Norway pension fund divests from DAPL after pressure from indigenous Sami parliament
Norway will divest its pension fund from companies associated with the Dakota Access Pipeline after the indigenous Sami parliament persuaded Oslo to support those fighting against the $3.8 billion project in the US.
Norway’s indigenous Sami parliament successfully lobbied the country’s local authority pension fund KLP, which announced it would sell $58 million worth of shares in companies involved in the pipeline.
The Sami live in the Arctic region of Sapmi in northern Norway, Sweden, Finland and Russia.
“We feel a strong solidarity with other indigenous people in other parts of the world, so we are doing our part in Norway by putting pressure on the pension funds,” said Vibeke Larsen, president of the Sami parliament.
Larsen had come to Oslo to meet with pension fund KLP to discuss the Dakota Access Pipeline and welcomed the news when she arrived.
KLP had originally said it would not divest, but after reassessing, changed its mind. It will exclude Energy Transfer Partners, Enbridge Energy Partners, Phillips 66 and Marathon Petroleum from its investments.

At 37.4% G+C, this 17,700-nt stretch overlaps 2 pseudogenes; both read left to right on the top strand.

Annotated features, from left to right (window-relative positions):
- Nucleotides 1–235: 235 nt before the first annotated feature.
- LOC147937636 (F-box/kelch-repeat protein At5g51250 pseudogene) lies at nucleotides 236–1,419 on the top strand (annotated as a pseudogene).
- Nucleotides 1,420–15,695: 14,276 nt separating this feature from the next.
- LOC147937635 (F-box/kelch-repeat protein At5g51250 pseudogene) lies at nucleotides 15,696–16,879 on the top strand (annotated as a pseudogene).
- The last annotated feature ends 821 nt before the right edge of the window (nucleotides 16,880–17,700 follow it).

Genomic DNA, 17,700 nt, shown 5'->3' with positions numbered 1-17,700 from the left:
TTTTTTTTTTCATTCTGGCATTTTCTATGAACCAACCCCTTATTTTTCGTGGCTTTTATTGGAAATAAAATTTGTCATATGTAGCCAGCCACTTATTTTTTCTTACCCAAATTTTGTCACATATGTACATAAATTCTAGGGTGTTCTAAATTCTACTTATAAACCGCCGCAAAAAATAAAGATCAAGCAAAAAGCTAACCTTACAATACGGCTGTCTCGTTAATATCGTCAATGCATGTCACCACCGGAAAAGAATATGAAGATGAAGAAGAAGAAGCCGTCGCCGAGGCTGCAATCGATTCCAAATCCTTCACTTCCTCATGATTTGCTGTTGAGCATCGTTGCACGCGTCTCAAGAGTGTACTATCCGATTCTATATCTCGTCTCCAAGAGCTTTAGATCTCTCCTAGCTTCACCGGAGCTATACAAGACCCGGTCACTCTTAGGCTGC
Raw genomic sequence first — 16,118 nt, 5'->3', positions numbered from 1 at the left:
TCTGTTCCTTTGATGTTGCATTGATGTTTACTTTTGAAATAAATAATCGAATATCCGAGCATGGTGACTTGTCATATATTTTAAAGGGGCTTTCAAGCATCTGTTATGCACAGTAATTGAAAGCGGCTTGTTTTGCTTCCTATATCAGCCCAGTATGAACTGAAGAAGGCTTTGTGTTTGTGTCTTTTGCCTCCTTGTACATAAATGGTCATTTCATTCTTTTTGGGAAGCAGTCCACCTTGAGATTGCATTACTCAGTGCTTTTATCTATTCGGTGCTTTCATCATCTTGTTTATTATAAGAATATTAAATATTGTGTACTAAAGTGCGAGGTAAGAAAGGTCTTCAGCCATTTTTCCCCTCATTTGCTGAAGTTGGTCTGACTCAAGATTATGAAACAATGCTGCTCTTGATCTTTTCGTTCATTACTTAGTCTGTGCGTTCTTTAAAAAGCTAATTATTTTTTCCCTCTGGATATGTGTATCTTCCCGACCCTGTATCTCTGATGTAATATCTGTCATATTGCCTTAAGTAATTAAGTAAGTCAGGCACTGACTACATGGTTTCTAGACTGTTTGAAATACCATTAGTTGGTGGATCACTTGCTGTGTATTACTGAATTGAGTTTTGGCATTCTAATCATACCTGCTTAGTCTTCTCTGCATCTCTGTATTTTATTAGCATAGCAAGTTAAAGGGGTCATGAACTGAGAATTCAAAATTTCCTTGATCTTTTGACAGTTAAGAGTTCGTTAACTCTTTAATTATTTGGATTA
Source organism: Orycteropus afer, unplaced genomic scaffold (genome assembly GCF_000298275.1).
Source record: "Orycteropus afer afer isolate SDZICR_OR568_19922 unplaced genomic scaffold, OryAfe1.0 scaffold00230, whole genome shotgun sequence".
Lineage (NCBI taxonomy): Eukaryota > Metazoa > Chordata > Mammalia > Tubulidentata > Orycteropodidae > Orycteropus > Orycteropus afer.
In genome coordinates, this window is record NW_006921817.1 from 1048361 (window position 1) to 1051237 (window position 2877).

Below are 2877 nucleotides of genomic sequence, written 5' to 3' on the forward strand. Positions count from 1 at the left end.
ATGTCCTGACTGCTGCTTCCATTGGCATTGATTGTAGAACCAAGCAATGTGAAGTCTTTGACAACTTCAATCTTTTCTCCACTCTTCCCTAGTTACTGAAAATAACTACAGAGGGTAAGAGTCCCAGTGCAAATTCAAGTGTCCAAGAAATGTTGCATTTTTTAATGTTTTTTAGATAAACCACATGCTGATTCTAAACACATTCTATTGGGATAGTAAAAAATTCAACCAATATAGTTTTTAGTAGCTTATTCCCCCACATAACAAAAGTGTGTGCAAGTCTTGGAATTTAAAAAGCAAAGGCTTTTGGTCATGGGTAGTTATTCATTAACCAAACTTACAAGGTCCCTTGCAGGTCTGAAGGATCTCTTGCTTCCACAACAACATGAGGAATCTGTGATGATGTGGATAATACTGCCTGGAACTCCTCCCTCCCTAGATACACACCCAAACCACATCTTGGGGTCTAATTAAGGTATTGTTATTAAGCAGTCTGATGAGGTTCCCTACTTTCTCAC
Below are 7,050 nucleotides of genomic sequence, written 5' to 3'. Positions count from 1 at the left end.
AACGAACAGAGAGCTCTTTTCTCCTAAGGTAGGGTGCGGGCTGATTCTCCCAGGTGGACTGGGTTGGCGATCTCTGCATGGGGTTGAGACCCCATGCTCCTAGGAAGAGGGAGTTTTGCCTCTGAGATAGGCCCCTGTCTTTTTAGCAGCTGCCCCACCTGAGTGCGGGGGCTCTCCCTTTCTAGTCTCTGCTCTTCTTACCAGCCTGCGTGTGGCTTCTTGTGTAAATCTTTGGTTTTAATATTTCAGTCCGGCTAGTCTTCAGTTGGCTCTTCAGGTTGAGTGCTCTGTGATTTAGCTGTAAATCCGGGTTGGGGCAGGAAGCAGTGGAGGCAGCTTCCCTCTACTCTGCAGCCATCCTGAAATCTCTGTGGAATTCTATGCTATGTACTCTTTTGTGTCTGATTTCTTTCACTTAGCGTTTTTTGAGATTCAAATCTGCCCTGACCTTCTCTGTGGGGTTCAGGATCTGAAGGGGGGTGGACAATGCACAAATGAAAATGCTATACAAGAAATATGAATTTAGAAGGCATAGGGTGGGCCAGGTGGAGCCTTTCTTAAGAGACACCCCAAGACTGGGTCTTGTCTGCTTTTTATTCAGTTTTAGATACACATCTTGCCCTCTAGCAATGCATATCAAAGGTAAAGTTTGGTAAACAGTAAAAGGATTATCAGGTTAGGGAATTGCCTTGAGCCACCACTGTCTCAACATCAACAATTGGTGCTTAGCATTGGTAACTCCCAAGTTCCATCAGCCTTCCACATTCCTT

It is the latest victory for the divestment campaign that has seen a number of investors and pension funds cut ties with companies dealing with Energy Transfer Partners’ pipeline.
The Standing Rock Sioux and others have protested the 1,900-kilometer (about 1,180-mile) pipeline’s route under the Missouri river’s Lake Oahe and land it deems bound by treaty.
Other Norwegian companies have already divested from companies involved in the pipeline. Nordea Bank AB sold its bonds in three companies in February, and Storebrand financial group said it would divest earlier this month.
A delegation of indigenous women from Standing Rock and its allies were headed to Norway on Friday for a week-long mission to engage with financial institutions, media and civil society groups and share concerns and experiences from the Standing Rock resistance effort.